If you want to talk about efficiency (power in vs power out), an ESC will theoretically be most efficient at 100% throttle due to the absence of PWM switching for throttle control. However, a higher rated ESC *should* have fets with a lower RDSon to handle the higher current, which would lead to a more efficient ESC. In reality the power losses we see through an ESC are fairly small (compared to mechanical inefficiency, as you mentioned).
 

Chuppster

Well-known member
#19
Perhaps you should have quoted the comment you was referring to in order to avoid confusion.

As you didn't answer my question I shall answer it for you.
No, a motor is not 100% efficient throughout it's rev range and as such has a power curve.
That power curve has a a peak and at that peak it is it's most efficient. When a motor is running at it's peak it is putting the least amount of strain on the electronics involved.
To get the most out of a power system it is advantageous to have an esc that runs that motor at it's peak.
My statement of an esc being designed to run at around 92/95% refers to designers taking a very educated guess that on average a motors peak is around the 92/95% mark so at full power the motor is running at it's peak.

When a power system is not running at it's peak it generates heat and heat causes more inefficiency. Of course a bigger esc than needed is perfectly fine and will run all day but the motor might not ever be run at it's peak performance and your batteries might not be getting every last second on run time otherwise possible.

Obviously there's other factors like no load current when doing a dive for example but it's hardly a prolonged state.

Let me be clear here I'm not pretending to be be any expert on this I'm merely regurgitating others hard work much the same as others are.
I'm going off a thread on either rcgroups or runryder where a lot of testing with a trex was done and various motor and speed controls tested. The results being try to match your esc to your motor and really cells for that matter, as best you can in order to get best performance from them.


Having reread the post you've quoted I stand by my statement of saying be careful on your selection because i beleive yiu should be careful selecting your powrr train however I did not quite realise I had said it WILL burn out, that was the wrong thing to suggest and I do in fact take that back.

To be accused of spreading falsehoods and possibly causing a lot of harm by doing so is just preposterous, you might visit a forum to cause an argument but I visit to try and help people whilst getting bits of help myself. I post what I believe is right just like everyone else on the forum. Sometimes things may not be worded perfectly all the time by me or anyone else but the intention of trying to help is still there so I find the insinuation that I'm intentionally trying to derail people and maliously posting incorrect information extremely offensive.
I may have over-exaggerated the consequences of being wrong here. It is just a hobby. However, I am going to argue that if you are wording things incorrectly it doesn't matter what you know or don't know, what matters is how the reader interprets it. From my end it looked a lot like you were talking about things that, according to what I've learned in EE, make no sense. Additionally, I never "insinuated" that you were "intentionally trying to derail people". Actually I believed the best in you, that you simply were doing it by mistake. It happens to the best of us.

There are a lot of great people on forums doing great work to test motors, and it's true that motors have an efficiency curve, but ESC's have little to do with choosing an efficient prop/battery setup as long as it can handle the current and the voltage/cell count. To be honest, I'm not sure what you mean when you say "My statement of an esc being designed to run at around 92/95% refers to designers taking a very educated guess that on average a motors peak is around the 92/95% mark so at full power the motor is running at it's peak." I'm not sure if you are trying to say the ESC needs to run at 95% of the ESC's peak current handling (a very wrong statement) or the motor should run around 95% of it's peak efficiency (I can see an argument for this one). He asked about an ESC's current rating and you gave what I would consider to be bad advice based on an auxiliary factor (motor efficiency). That's why I called you out.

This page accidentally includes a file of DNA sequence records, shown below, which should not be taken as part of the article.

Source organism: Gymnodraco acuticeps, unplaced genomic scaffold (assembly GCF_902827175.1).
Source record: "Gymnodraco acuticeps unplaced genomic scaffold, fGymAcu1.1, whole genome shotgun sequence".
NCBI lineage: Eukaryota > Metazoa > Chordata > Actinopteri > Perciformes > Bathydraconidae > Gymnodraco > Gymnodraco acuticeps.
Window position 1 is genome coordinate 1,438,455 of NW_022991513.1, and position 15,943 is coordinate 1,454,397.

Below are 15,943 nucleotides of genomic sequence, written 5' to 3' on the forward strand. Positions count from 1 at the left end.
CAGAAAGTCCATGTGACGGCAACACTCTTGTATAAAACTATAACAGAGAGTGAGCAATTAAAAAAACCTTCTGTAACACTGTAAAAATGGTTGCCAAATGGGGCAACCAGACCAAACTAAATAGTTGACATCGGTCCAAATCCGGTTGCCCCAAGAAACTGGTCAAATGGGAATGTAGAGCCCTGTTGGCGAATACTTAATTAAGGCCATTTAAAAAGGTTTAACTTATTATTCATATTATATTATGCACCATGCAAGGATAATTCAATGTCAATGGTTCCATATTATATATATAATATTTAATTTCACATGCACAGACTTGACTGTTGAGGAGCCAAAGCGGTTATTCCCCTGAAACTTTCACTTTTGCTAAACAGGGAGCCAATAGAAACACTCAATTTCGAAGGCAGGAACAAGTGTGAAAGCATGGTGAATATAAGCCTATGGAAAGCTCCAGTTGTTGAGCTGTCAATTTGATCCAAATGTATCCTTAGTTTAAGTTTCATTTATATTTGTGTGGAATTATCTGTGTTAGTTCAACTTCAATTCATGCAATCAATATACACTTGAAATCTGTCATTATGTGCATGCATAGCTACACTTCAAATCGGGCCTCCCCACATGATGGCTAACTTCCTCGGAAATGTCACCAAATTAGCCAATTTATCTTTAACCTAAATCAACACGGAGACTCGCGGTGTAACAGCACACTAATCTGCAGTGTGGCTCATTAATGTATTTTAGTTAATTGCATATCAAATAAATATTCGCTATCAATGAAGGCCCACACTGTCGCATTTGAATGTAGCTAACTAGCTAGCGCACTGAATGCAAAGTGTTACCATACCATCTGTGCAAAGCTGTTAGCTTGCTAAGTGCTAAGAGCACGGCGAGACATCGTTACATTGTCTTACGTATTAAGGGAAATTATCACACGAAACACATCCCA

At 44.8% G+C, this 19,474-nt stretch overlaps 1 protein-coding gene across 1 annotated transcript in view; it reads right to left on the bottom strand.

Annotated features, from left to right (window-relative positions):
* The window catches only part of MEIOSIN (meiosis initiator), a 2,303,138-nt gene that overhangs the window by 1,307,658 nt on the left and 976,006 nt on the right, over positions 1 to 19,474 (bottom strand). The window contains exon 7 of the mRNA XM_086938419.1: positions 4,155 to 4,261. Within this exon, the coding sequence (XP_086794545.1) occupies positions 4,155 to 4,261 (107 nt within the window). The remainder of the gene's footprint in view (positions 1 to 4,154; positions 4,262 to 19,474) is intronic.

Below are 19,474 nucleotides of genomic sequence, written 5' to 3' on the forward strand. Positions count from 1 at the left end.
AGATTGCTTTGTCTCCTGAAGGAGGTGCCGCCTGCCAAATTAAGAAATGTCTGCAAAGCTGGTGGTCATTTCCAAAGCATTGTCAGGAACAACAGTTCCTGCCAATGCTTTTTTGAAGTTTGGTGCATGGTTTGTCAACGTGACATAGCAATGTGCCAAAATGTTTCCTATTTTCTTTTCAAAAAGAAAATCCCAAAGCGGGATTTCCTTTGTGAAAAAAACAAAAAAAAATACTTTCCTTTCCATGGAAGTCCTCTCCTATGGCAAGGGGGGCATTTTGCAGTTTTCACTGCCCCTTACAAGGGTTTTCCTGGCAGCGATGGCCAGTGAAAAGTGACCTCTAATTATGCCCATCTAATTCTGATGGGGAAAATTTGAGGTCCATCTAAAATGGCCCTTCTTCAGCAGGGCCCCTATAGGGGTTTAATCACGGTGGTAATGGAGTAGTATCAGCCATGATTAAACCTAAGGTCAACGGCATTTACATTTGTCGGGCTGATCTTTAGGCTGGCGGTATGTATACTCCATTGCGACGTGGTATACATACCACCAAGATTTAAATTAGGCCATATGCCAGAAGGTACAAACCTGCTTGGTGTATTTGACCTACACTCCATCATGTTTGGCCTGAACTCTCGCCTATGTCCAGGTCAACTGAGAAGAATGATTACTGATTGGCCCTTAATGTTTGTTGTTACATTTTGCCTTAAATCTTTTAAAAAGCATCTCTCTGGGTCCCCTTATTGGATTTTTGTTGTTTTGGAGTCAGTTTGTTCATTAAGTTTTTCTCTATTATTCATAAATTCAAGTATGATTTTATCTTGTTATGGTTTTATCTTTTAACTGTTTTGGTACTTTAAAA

Chuppster

Well-known member
#20
I was saying that a motor has a very small peak performance which drops off after that peak.

If I'm allowed to just make some numbers up to make my point I'll say for example a 20amp esc running a 20amp motor will put 92% to the motor when the esc is run at full power because it's been guessed that's where the power peak is on average. So at full power the esc is powering the motor very close to it's optimum operating conditions.

A 30amp esc running a 20 amp motor will give the motor 100% on full power which pushes the motor over it's peak performance.
The motor is screaming away at full power but not running at it's most potential.

Of course it will run all day over it's power band, the motor will get warmer than it needs to and the batteries won't last as long as they could do but I admit the differences can be slight, there are also those of us who simply don't fly everywhere at full power anyway so the point is mute. It's only an average of 8% on full power afterall.

I only mentioned efficiency once talking to you to explain my point, it was not mentioned in my initial post.

I could have explained it better earlier on if the initial responce wasnt so unfriendly and then when you waded in with a rather quite agressive string of replies it becomes more difficult to keep coming back to the thread.

Hopefully this is now quashed, you seem to get my point now and somewhat seem agreeable to it.

I might be starting to understand where you are going. However, I don't think you are correct because I think you are making an assumption. Let's lay out the setup here:

Motor, rated at 20 amps
ESC, rated at 20 amps
3 - cell battery capable of delivering 20 amps

If you choose a propeller that draws 20 amps from the motor, you should be okay (although a little overhead is good). If you choose a larger prop and draw, say, 30 amps, you are going to burn things up unless you exercise extreme throttle control. It sound to me like you are making the assumption that a 20a ESC will only deliver 20 amps. That is incorrect. If you short it it'll deliver hundreds of amps and burn up in a second.